There are a couple of things to look for when purchasing tools, and, just like your father told you a thousand times, you get what you pay for. Don’t be lured into the $10 tools, because they will surely break just when you need them the most. Now I’m not suggesting that you spend $70 on one tool like I did, but try to stay in the middle of the road with price. On the tool itself, look for quality construction. A spot weld will not hold as long as a welded strip. Handles that stop at the point where the collar begins will not be as strong as if the handle went through to the bottom of the tool. Also check the flexibility of the tool, such as a spade. The thinner the blade, the more effort you will have to exert to cut a root or dig around a rock.

Now as far as maintenance goes, simply brush off any soil that may accumulate after using, and before you store it for the winter, use a wire brush to remove any leftover soil and possible surface rust, then give it a light coating of oil to help protect it in the winter months. Also if the tools have wooden handles, give them a coating of linseed oil to help preserve and protect (your hands) for many years to come. When spring start knocking on your door, wipe off any excess oil that still may be on the blade of the spade, then look at the flat end of the spade for any divets or dents. If so, grab a metal file and sharpen to a 45 degree angle. This will be good for slicing and dicing. Too much of a sharp angle and it will lose its sharpness very quickly.

Keep these few tips in mind when purchasing and maintaining your tools, and they should last a lifetime.

Thursday, March 12, 2009

Coming to a naturalized area near you - the first flower of spring!

Eastern Skunk Cabbage, Symplocarpus foetidus

Now I am sure you are scratching your head wondering why I would list skunk cabbage when there are sooo many more pleasing flowers of spring? Well, this blog is also an educational blog, so I am going to teach you about this unusual flower and try to get you to say "WOW" or "HMMMM".

As some point in our lives, we have all seen what skunk cabbage looks like. Its leaves are large, 16-22 inches long and 12-16 inches wide. It flowers early in the year; the flowers are produced in a 2-4 inches long spadix contained within a spathe, 4-6 inches tall and mottled purple in colour (actually very attractive if you get close and look!). It flowers in the early spring, when only the flowers are visible above the mud, with the stems buried below and the leaves emerging later. The rhizome is often 12 inches thick.

Breaking or tearing a leaf produces a pungent odor, hence the'skunk' in the common name. The plant is not poisonous to the touch. Though unpleasant, the smell is not harmful. The foul odor attracts its pollinators, scavenging flies, stoneflies, and bees. The odor in the leaves may also serve to discourage large animals from disturbing or damaging this plant which grows in soft wetland soils. I have seen where deer have eaten the flowers when nothing else was around, but hey, deer will eat anything when there is nothing else to eat!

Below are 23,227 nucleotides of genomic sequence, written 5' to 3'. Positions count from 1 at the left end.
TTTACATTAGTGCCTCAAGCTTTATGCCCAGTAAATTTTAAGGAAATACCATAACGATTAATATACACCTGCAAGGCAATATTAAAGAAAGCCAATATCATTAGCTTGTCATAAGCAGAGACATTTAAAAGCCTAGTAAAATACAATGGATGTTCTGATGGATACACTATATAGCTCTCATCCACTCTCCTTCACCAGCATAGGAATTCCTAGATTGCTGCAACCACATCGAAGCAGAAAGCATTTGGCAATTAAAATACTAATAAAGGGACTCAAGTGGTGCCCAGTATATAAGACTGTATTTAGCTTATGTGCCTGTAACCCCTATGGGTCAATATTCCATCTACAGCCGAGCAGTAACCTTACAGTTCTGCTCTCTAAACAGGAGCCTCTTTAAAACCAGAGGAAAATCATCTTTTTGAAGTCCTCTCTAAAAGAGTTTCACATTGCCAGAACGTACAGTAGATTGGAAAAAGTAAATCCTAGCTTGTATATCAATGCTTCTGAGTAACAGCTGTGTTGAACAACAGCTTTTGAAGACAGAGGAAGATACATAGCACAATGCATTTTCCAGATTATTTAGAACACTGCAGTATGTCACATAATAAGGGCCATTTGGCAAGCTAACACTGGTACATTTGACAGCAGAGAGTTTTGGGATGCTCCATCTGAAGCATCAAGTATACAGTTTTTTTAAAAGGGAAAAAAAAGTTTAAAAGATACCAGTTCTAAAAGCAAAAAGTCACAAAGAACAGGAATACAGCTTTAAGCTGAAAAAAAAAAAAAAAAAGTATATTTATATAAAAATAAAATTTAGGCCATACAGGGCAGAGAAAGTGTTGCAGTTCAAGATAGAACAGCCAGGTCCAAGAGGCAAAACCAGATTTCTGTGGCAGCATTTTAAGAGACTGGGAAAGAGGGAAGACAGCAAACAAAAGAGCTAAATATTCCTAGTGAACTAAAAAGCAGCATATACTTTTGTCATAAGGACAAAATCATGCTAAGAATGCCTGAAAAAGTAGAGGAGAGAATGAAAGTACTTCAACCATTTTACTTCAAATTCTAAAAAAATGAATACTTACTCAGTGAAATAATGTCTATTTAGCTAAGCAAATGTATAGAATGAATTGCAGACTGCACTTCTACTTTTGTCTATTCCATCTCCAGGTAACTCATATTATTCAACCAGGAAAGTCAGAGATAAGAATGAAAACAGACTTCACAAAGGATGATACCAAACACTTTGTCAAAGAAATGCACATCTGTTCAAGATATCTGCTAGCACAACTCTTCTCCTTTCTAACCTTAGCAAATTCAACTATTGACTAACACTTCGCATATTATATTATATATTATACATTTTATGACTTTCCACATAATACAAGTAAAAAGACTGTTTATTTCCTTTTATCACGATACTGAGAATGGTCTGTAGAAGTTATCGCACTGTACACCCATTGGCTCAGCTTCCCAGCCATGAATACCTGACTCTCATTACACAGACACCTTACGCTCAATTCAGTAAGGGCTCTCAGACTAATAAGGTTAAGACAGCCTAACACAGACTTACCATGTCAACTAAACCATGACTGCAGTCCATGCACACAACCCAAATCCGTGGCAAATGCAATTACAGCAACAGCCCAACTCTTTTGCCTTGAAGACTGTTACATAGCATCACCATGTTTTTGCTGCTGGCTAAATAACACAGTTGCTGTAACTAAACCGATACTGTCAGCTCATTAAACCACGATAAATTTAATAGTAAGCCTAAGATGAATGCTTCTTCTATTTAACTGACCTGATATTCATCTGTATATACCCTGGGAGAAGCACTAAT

Now here is the really cool part of this plant. Skunk cabbage is notable for its ability to generate temperatures of up to 15-35°C above air temperature by cyanide resistant cellular respiration in order to melt its way through frozen ground, placing it among a small group of plants exhibiting thermogenesis. Although flowering while there is still snow and ice on the ground it is successfully pollinated by early insects that also emerge at this time. Some studies suggest that beyond allowing the plant to grow in icy soil, the heat it produces may help to spread its odor in the air. Carrion-feeding insects that are attracted by the scent may be doubly encouraged to enter the spathe because it is warmer than the surrounding air, fueling pollination.

Finally, for my last "WOW" fact, Eastern Skunk Cabbage has contractile roots which contract after growing into the earth. This pulls the stem of the plant deeper into the mud, so that the plant in effect grows downward, not upward. Each year, the plant grows deeper into the earth, so that older plants are practically impossible to dig up. They reproduce by hard, pea-sized seeds which fall in the mud and are carried away by animals or by floods.

So next time you walk through a woodland area and see skunk cabbage growing, don't go "eeww", teach your friends and family the uniqueness of this plant and how it isn't your normal everyday spring flower!